Tuesday, October 11, 2005


Once again, taxpayers are being hood-winked in Macon by a new shell game. This time the new game is tax incremental financing for a convention hotel in Macon. The reason, no one has yet to build a convention hotel across from the Macon Convention Center is because IT IS NOT PROFITABLE!

Number one, TIF should only be used if the area is blighted and if the use of this type of financing will bring living wages to the area. So right off the bat, this convention hotel is not a good idea. Secondly, the organizers of the TIF for the covention hotel are the developers themselves. Anyone can see quickly that biases are inherently built into the plan to paint a picture that this is the best possible use of our limited resources in the City. Related parties that stand to profit from the venture are not a good source for reliable disclosure. Thirdly, and most importantly, the new convention hotel will eat the lunch of private hotels in the City and County, and will actually cause a decline in tax revenue that is received by the City and County because of higher vacancy rates. A TIF, in theory, is not supposed to harm taxpayers because it is money that would have never been received anyway. Thus, the decline in sales taxes collected because of higher vacancy rates in competing hotels and motels would cause this venture to be struck, if competent public leaders were analyzing the facts.

Now in New York City, for instance, a TIF is being considered for a Pfizer development. Now this is a much different circumstance because Pfizer is a place to work that provides for a decent living wage. Service jobs like that which are in the hotel/motel industry are definitely not living wage jobs.

Even convention hotels in such traveled places as Denver, Colorado do not make money. It is ridiculous for City leaders and developers to push this venture on our cash strapped City and County. Shame on the con artists!

Similar tax advantage in the form of corporate welfare before Supreme Court
Today in Finance for September 29, 2005

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Supreme Court to Rule on Tax Incentives
Court will hear the appeal by Ohio and DaimlerChrysler; perhaps 40 states now offer similar credits in exchange for corporate funding of major projects.
Stephen Taub and Dave Cook, CFO.com
September 29, 2005
The Supreme Court announced yesterday that it will hear an Ohio case that may affect the tax breaks that municipalities offer to companies in exchange for funding major capital projects.
In 1998, the city of Toledo and the state of Ohio offered DaimlerChrysler Corp. a $280 million tax break in exchange for a $1.2 billion plan to expand a Jeep factory that the company was considering closing down, The Wall Street Journal explained earlier this year. Consumer advocate Ralph Nader then spearheaded a group that filed a lawsuit challenging the tax plan as "corporate welfare."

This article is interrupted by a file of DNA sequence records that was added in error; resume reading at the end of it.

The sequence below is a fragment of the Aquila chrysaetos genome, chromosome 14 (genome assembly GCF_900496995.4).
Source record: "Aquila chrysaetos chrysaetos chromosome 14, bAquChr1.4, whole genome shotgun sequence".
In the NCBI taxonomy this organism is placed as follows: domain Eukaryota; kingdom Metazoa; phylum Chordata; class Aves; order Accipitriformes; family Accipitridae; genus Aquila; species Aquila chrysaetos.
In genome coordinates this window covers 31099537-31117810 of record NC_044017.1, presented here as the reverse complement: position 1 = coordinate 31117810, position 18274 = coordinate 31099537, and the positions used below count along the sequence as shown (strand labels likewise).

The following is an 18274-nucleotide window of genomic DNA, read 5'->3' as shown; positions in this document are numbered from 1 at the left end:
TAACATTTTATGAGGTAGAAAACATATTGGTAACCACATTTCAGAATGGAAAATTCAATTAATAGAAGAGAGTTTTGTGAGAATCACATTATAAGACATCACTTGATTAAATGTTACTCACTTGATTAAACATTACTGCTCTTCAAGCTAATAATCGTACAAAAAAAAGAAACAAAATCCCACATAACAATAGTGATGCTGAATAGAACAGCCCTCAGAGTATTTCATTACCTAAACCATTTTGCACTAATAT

Last September a three-judge panel of the Sixth Circuit Court of Appeals in Cincinnati ruled that the tax credit "discriminates against interstate commerce by coercing businesses already subject to the Ohio franchise tax to expand locally rather than out-of-state." After the full appeals court refused to reconsider that decision, the state of Ohio and DaimlerChrysler appealed to the Supreme Court.
The decision under appeal is binding only on companies in Ohio, Michigan, Kentucky and Tennessee — the four states under the jurisdiction of the Sixth Circuit — but the Supreme Court's ruling will have national repercussions. Last year The National Law Journal pointed out that perhaps 40 states offer similar credits, citing plaintiffs' attorney and Northeastern University law professor Peter D. Enrich.
Uncertainty about the constitutionality of Ohio programs "has thrown into disarray the job-creation efforts and economic planning of states and localities across the nation, while disrupting the investment decisions of thousands of businesses," stated a filing by Charles Rothfeld, the attorney for DaimlerChrysler, according to the Associated Press.
Terry Lodge, who is representing taxpayers and three small businesses, reportedly wrote in a filing that "a clear statement of the unconstitutionality of discriminatory state tax incentives will free all the states from the necessity of engaging in an escalating competition over incentives that deprives them of needed revenues, while gaining a meaningful competitive advantage for none."
Aris Melissaratos, Maryland secretary of Business and Economic Development, agreed that if all states "have to play by the same rules, I am not worried about repercussions," according to The Washington Post. "Then we can compete on substantive competitive elements." follows

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